The rise of dark tourism at historic sites is a concern for some historians who worry that by replacing historical tours with ghost tours, we are losing opportunities for public dialogue about serious social issues of the past and the present. I share this nagging feeling that haunted experiences are crowding out critical engagement with the most difficult happenings of our collective past. Slavery is a primary example, and the one most salient to me as a Black and Indigenous studies scholar of the 19th century U.S. During ghost touring field trips to historic sites in Georgia, Louisiana, and South Carolina between 2012 and 2014, I heard and read several stories about enslaved black women ghosts. These phantoms seemed to engage in behaviors that reinforced the hierarchical racial and gender status quo of their antebellum times, such as turning down the sheets for guests at a haunted bed and breakfast. Most alarming were the black women ghosts who, during their lifetimes, had willingly engaged in sexual relations with their masters or were the victims of sensationalized, gruesome violence.

At the Sorrel-Weed House in historic Savannah, a site that arrested my attention, these elements dramatically overlapped. There, the “slave girl” Molly is said to have been the “mistress” of her master, Francis Sorrel, a wealthy cotton merchant of the mid-1800s. The use of the benign term “mistress” to describe a very young woman who was physically involved with the man who owned her implies desire and consent in a broader historical context of sexual coercion. After Molly’s mistress, Matilda, discovered the affair, Molly is said to have been hanged to death from the rafters of the courtyard slave quarters. The chamber where Molly supposedly died is open to tourists and has been referred to as a “money shot” by a local Midnight Zombie Tour guide.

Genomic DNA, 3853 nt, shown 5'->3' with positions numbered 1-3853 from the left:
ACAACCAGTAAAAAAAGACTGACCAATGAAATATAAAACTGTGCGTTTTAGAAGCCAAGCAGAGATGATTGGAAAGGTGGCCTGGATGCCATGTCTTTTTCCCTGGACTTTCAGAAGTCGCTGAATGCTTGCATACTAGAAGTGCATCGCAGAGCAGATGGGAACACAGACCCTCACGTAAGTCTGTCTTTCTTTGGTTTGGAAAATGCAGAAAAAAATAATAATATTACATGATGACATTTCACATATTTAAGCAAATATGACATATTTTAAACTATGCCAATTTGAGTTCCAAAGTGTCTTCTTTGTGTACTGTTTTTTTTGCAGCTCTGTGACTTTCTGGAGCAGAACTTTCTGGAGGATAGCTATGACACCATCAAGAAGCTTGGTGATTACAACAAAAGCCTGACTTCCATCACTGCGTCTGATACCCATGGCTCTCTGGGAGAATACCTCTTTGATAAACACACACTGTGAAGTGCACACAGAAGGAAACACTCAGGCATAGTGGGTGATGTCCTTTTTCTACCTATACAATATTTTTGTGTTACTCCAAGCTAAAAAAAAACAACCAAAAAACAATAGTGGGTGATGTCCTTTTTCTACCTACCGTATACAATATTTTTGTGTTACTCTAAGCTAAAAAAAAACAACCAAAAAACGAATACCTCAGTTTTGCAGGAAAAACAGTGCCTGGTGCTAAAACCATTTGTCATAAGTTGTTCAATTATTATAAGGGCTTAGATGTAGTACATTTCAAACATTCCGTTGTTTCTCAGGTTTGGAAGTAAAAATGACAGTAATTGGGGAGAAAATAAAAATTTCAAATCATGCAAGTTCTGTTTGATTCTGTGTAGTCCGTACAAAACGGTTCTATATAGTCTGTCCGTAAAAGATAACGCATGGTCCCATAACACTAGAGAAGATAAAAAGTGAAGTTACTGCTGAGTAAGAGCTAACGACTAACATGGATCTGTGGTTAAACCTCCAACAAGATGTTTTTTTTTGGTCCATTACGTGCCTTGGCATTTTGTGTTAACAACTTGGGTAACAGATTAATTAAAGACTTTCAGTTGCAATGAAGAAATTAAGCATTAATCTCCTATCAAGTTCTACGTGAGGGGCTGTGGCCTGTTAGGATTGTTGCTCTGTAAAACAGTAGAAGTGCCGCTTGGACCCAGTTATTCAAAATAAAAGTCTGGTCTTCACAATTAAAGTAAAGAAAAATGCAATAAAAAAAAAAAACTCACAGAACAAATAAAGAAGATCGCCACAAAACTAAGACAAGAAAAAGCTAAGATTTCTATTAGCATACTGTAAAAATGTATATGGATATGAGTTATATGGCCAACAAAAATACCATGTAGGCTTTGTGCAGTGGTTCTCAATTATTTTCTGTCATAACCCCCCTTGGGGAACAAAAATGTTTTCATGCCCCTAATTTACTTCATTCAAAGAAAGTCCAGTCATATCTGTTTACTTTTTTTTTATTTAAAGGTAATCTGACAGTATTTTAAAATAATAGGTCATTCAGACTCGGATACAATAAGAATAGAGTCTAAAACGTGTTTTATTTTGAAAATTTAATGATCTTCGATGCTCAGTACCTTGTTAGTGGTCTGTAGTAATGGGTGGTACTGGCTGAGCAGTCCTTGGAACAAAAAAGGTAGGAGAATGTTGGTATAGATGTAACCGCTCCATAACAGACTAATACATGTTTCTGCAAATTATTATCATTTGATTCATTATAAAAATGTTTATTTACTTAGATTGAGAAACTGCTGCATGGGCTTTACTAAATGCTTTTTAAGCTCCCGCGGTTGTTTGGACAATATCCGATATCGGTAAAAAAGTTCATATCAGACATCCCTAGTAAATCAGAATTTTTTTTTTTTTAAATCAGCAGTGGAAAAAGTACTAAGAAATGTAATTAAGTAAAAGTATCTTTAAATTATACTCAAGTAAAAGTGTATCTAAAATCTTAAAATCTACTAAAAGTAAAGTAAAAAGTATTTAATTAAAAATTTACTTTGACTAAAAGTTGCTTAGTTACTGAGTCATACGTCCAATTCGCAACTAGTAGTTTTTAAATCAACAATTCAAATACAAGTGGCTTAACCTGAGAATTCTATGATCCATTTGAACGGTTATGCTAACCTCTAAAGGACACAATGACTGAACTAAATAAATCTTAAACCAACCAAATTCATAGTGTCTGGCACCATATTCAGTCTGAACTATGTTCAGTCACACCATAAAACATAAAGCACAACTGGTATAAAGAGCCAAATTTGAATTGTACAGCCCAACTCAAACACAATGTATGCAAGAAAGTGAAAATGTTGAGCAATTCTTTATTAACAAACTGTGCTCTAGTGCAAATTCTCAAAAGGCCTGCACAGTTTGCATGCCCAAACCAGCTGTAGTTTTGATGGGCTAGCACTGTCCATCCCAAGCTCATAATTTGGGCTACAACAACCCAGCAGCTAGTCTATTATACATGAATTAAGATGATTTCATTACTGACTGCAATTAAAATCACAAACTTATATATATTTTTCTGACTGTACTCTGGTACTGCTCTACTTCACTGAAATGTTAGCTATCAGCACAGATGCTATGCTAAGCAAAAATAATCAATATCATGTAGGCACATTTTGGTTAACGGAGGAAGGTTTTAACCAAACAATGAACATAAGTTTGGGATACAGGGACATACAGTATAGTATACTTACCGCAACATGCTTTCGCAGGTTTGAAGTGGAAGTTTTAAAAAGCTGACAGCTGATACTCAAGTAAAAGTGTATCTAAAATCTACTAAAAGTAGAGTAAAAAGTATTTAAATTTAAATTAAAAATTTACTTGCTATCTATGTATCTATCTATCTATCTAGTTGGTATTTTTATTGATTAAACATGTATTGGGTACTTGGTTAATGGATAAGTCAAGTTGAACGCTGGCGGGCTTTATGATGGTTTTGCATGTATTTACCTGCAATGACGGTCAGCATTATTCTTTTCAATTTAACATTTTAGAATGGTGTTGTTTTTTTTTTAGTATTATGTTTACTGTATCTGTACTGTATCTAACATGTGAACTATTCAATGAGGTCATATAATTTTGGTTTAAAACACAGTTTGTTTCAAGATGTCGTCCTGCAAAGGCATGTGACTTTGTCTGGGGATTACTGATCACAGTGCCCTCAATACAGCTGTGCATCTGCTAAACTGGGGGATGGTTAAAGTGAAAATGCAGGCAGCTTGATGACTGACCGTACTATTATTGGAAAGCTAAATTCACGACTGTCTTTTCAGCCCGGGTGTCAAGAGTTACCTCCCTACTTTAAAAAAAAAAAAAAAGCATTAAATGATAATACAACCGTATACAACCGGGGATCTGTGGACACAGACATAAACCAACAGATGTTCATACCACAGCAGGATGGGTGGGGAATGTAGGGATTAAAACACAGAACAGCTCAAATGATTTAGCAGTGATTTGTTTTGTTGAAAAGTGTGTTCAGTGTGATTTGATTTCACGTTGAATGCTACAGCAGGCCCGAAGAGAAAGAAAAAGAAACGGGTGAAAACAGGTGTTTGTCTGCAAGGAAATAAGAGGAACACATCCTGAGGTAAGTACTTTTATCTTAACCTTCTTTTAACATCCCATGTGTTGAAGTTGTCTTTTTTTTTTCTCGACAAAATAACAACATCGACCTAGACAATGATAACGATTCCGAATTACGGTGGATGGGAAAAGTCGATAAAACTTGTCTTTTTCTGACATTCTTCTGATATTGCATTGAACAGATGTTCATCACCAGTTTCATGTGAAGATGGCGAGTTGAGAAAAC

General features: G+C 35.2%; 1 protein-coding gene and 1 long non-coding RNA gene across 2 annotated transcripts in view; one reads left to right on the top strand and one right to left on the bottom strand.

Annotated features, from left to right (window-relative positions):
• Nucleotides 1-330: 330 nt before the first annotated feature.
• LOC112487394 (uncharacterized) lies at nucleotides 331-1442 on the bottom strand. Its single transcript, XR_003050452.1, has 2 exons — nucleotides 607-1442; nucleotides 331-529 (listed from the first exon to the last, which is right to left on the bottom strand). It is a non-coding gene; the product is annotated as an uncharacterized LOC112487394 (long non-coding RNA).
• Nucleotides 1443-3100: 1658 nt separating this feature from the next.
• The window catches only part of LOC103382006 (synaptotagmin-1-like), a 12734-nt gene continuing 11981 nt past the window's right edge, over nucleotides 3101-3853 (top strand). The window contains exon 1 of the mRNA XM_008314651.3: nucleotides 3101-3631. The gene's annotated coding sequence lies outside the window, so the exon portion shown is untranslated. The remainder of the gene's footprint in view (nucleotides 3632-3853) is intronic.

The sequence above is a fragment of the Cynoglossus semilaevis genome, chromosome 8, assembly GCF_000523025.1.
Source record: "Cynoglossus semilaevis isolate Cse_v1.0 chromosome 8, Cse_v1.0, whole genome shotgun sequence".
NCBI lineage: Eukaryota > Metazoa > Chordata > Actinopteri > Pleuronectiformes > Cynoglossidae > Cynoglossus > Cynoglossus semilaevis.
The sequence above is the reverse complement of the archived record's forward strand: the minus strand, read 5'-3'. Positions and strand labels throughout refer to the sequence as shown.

Molly-the-ghost’s screams of pain during an attack in the slave quarters on the Sorrel grounds have been recorded by The Atlantic Paranormal Society (TAPS) on the TV show “Ghost Hunters” and posted on YouTube. But those mechanical echoes of a violent past are, like the phantom Molly herself, mere figments and fabrications. They do not capture – nor do they pretend to seek – the complexity and emotion of an enslaved woman’s life. Instead, they foster distance from a recognized common humanity — a distance created by digital cameras, voice recorders and electromagnetic gadgetry, and indeed by the gaiety of thrill-seeking ghost hunters hoping for a rush. Although these tourists are surely not intending to reproduce the troubling assumptions and power dynamics of a previous era, they are participating in a for-profit enterprise that caricatures a slave girl’s trauma.

Molly is now a star character on the Savannah dark tourism scene, but for all the wrong reasons. It is a mark of national dishonor that black women were held in chattel bondage and forced to perform uncompensated domestic, agricultural, and sexual work in conditions that historians Walter Johnson and Ed Baptist have described as literal labor camps. Stories about brutalized black women who are said to have been complicit in their abuse dishonor us all when they are used as fodder for fun. By exorcising the “slave mistress” ghost of the southern haunted house tour and attending to the complex, documented histories of real enslaved women, site owners, staff members and tourists alike could elevate public engagement with historic sites of slavery.


Tales of the Haunted South: Dark Tourism and Memories of Slavery from the Civil War Era
Published by The University of North Carolina Press. Learn more at
Published: October 2015

Reflections on the Muscogee Creek Indian Freedmen Band Conference

(And a Note on the Name of Mary Ann Battis)